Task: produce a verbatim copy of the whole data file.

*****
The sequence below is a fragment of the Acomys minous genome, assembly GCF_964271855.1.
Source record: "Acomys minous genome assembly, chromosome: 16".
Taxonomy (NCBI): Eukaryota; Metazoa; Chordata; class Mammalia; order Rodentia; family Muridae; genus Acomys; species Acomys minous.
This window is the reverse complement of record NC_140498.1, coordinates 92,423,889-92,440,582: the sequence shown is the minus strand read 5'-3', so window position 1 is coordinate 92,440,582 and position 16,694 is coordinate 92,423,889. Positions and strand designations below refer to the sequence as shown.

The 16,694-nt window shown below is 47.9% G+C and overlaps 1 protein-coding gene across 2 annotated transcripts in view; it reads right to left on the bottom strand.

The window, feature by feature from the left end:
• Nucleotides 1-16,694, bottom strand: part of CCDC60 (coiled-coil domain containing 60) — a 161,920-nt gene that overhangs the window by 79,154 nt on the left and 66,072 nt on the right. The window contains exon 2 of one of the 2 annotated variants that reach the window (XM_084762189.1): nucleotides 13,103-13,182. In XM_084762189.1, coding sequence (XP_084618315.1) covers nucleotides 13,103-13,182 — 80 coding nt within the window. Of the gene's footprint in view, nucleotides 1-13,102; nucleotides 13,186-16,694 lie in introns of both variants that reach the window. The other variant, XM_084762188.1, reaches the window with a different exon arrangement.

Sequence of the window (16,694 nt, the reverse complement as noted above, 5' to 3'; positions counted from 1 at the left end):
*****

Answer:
The sequence below is a fragment of the Acomys minous genome, assembly GCF_964271855.1.
Source record: "Acomys minous genome assembly, chromosome: 16".
Taxonomy (NCBI): Eukaryota; Metazoa; Chordata; class Mammalia; order Rodentia; family Muridae; genus Acomys; species Acomys minous.
This window is the reverse complement of record NC_140498.1, coordinates 92,423,889-92,440,582: the sequence shown is the minus strand read 5'-3', so window position 1 is coordinate 92,440,582 and position 16,694 is coordinate 92,423,889. Positions and strand designations below refer to the sequence as shown.

The 16,694-nt window shown below is 47.9% G+C and overlaps 1 protein-coding gene across 2 annotated transcripts in view; it reads right to left on the bottom strand.

The window, feature by feature from the left end:
• Nucleotides 1-16,694, bottom strand: part of CCDC60 (coiled-coil domain containing 60) — a 161,920-nt gene that overhangs the window by 79,154 nt on the left and 66,072 nt on the right. The window contains exon 2 of one of the 2 annotated variants that reach the window (XM_084762189.1): nucleotides 13,103-13,182. In XM_084762189.1, coding sequence (XP_084618315.1) covers nucleotides 13,103-13,182 — 80 coding nt within the window. Of the gene's footprint in view, nucleotides 1-13,102; nucleotides 13,186-16,694 lie in introns of both variants that reach the window. The other variant, XM_084762188.1, reaches the window with a different exon arrangement.

Sequence of the window (16,694 nt, the reverse complement as noted above, 5' to 3'; positions counted from 1 at the left end):